As I sit here in my Korean classroom looking out the window at the beautiful fall weather, I find it hard to believe that it’s already that time of year again and it’s even harder to believe that I survived a year in Korea and am back here for one more year. Am I crazy? Maybe a little. But that’s the question that I asked myself on the 15 hour flight back here. For some reason the same flight the first time around gave me a different feeling. I was too excited at the thought of traveling to a new and exotic place to think about how far away from home I truly was. I went in embracing the change and can honestly say that I didn’t feel too much homesickness at all over the past year. This time, after getting a taste of home, it was much harder to get on that plane and travel 8,000 miles away. As I watched the map on my screen in the plane traveling over the United States, Canada, Alaska, the Pacific Ocean and Japan, it hit me how really far away I was going from home. In my first week back here I have been more homesick than I was all of last year.
Going home, visiting family and friends, eating the food, living in an actual house surrounded by grass, and most importantly driving my car made me realize how much I really did miss home. It was the first time I ever considered going to Connecticut as a vacation and I appreciate certain aspects of American living so much more now. It’s amazing how quickly you can adjust to a new environment. As much as I have adjusted to the Korean culture I know it will never be a permanent part of my life. I will move on from this experience with so much knowledge about other cultures, but I will always have the same appreciation and love for my own country. Living in a concrete jungle has its perks and excitement, but I need fresh air and grass! It took me a year, but I think the honeymoon stage has finally ended.
Arriving at Incheon airport in Seoul was not the same without anyone meeting me and especially without anyone waiting for me with a welcome sign. It wasn’t fun lugging my bags to my one room apartment where I began to feel lonely on my journey. A week since I arrived in Seoul has passed and I have seen my co-workers and many of my friends again. It feels like I never left. Being around people has kept my spirits lifted and I feel refreshed and ready to conquer another year here. It’s strange that a place so far away from my home has become my second home, but it has.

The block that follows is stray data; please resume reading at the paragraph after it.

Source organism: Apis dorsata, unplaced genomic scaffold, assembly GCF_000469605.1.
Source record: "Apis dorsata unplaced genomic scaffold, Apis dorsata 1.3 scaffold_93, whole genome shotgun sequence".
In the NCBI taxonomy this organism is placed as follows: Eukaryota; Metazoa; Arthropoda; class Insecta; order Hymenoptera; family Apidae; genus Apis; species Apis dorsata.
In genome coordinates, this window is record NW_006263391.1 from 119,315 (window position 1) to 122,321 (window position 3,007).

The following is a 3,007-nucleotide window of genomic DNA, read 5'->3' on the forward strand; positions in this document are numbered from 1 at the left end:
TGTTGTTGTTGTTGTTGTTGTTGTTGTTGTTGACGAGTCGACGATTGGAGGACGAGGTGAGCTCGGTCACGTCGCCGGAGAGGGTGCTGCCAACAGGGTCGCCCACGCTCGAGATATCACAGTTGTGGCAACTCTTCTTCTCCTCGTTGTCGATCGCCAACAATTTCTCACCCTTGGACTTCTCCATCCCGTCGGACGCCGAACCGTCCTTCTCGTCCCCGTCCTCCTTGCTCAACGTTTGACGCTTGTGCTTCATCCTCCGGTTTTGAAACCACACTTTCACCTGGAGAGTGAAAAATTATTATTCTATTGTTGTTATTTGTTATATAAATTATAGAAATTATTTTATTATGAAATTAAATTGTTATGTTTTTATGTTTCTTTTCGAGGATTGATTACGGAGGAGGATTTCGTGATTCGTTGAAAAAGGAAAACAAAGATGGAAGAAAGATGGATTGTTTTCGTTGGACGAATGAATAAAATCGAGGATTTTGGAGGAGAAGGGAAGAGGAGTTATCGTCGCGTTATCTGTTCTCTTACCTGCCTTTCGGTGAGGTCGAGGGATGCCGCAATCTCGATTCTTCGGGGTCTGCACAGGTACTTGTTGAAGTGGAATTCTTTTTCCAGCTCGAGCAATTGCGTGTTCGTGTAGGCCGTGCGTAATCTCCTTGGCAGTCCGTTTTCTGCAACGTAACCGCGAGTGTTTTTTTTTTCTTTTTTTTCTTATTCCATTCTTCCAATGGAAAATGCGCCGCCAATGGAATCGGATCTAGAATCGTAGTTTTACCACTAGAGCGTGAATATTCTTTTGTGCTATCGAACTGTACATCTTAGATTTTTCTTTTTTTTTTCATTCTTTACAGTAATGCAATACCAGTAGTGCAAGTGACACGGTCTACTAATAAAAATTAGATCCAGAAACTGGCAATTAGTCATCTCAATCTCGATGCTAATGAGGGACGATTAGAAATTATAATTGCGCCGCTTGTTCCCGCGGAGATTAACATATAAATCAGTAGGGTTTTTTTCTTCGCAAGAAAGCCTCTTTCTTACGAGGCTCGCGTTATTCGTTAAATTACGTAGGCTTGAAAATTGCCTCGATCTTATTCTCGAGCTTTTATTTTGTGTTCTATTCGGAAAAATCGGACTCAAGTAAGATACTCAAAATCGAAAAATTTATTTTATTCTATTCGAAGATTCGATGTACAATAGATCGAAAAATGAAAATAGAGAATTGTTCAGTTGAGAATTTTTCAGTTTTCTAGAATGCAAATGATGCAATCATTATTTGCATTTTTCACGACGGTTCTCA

As familiar as Korea has become to me there are still new experiences that put a smile on my face. Nothing can top my encounters on the subway. Imagine you are an alien on another planet. That is how you feel when you get on a Seoul subway. Immediately all eyes are on you. You are most likely the only foreigner on the entire subway train. What do you do? Personally, I put my headphones on, always have a book in my lap, and just try to ignore the stares. Last week there was an ajussi, or old man, sitting across from me who was staring intently at me on the subway for at least 20 minutes. I tried to ignore it as usual but couldn’t help but notice his intent gaze. After about 10 stops he finally stood up to get off. On his way out he tapped me on the shoulder several times. I took my headphones out and looked up at him. He said very loudly and awkwardly, “You Korea good time!” and then he repeated it to me with a smile on his face. I had to smile and said thank you to him in Korea. The whole time this man was probably thinking very hard about what he should say to me. If I have learned anything about Koreans it has been not to take staring offensively. Initially I hated this part of living in Asia and I found it very rude. Now I just try to have fun with it. If people are staring I usually give them a wave or talk to them in Korean. Because in reality these people may have never seen a foreigner before and they are very curious. While I am in Korea I might as well live it up and enjoy the stares while they last. While in America I didn’t miss being the minority, but maybe I did miss the attention I get from it.